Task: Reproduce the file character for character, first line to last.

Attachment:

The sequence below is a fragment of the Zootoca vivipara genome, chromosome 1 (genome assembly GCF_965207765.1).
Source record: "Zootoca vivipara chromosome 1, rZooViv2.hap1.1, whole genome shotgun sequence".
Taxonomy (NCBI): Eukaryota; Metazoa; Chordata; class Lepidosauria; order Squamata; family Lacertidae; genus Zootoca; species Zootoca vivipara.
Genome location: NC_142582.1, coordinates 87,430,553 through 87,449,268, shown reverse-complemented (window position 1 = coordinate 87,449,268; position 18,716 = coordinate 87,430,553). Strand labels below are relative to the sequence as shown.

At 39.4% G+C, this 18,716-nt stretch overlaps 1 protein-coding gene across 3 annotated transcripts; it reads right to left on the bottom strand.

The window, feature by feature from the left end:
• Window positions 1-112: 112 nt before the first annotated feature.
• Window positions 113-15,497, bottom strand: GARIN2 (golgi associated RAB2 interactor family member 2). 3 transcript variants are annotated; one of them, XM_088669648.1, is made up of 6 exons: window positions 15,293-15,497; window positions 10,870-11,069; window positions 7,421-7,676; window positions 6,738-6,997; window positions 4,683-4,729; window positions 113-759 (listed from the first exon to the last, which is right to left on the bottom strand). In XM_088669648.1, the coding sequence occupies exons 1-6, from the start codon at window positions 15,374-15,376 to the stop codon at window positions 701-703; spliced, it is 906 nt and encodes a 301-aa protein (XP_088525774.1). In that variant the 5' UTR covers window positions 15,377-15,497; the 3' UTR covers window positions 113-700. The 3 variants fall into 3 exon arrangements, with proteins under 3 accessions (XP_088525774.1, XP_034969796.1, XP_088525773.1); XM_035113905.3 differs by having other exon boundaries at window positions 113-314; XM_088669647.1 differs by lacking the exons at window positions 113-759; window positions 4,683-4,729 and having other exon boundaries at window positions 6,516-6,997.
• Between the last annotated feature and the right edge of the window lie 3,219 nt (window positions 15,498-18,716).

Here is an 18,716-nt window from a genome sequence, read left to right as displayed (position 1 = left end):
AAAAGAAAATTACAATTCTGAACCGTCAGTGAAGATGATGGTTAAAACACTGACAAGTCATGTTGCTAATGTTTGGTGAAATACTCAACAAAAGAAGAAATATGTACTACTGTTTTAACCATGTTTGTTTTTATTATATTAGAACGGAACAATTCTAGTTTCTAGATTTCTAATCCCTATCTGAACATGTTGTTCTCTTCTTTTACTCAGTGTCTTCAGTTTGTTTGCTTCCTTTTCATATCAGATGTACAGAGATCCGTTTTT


The sequence below is a fragment of the Zootoca vivipara genome, chromosome 1 (genome assembly GCF_965207765.1).
Source record: "Zootoca vivipara chromosome 1, rZooViv2.hap1.1, whole genome shotgun sequence".
Taxonomy (NCBI): Eukaryota; Metazoa; Chordata; class Lepidosauria; order Squamata; family Lacertidae; genus Zootoca; species Zootoca vivipara.
Genome location: NC_142582.1, coordinates 87,430,553 through 87,449,268, shown reverse-complemented (window position 1 = coordinate 87,449,268; position 18,716 = coordinate 87,430,553). Strand labels below are relative to the sequence as shown.

At 39.4% G+C, this 18,716-nt stretch overlaps 1 protein-coding gene across 3 annotated transcripts; it reads right to left on the bottom strand.

The window, feature by feature from the left end:
• Window positions 1-112: 112 nt before the first annotated feature.
• Window positions 113-15,497, bottom strand: GARIN2 (golgi associated RAB2 interactor family member 2). 3 transcript variants are annotated; one of them, XM_088669648.1, is made up of 6 exons: window positions 15,293-15,497; window positions 10,870-11,069; window positions 7,421-7,676; window positions 6,738-6,997; window positions 4,683-4,729; window positions 113-759 (listed from the first exon to the last, which is right to left on the bottom strand). In XM_088669648.1, the coding sequence occupies exons 1-6, from the start codon at window positions 15,374-15,376 to the stop codon at window positions 701-703; spliced, it is 906 nt and encodes a 301-aa protein (XP_088525774.1). In that variant the 5' UTR covers window positions 15,377-15,497; the 3' UTR covers window positions 113-700. The 3 variants fall into 3 exon arrangements, with proteins under 3 accessions (XP_088525774.1, XP_034969796.1, XP_088525773.1); XM_035113905.3 differs by having other exon boundaries at window positions 113-314; XM_088669647.1 differs by lacking the exons at window positions 113-759; window positions 4,683-4,729 and having other exon boundaries at window positions 6,516-6,997.
• Between the last annotated feature and the right edge of the window lie 3,219 nt (window positions 15,498-18,716).

Here is an 18,716-nt window from a genome sequence, read left to right as displayed (position 1 = left end):
AAAAGAAAATTACAATTCTGAACCGTCAGTGAAGATGATGGTTAAAACACTGACAAGTCATGTTGCTAATGTTTGGTGAAATACTCAACAAAAGAAGAAATATGTACTACTGTTTTAACCATGTTTGTTTTTATTATATTAGAACGGAACAATTCTAGTTTCTAGATTTCTAATCCCTATCTGAACATGTTGTTCTCTTCTTTTACTCAGTGTCTTCAGTTTGTTTGCTTCCTTTTCATATCAGATGTACAGAGATCCGTTTTT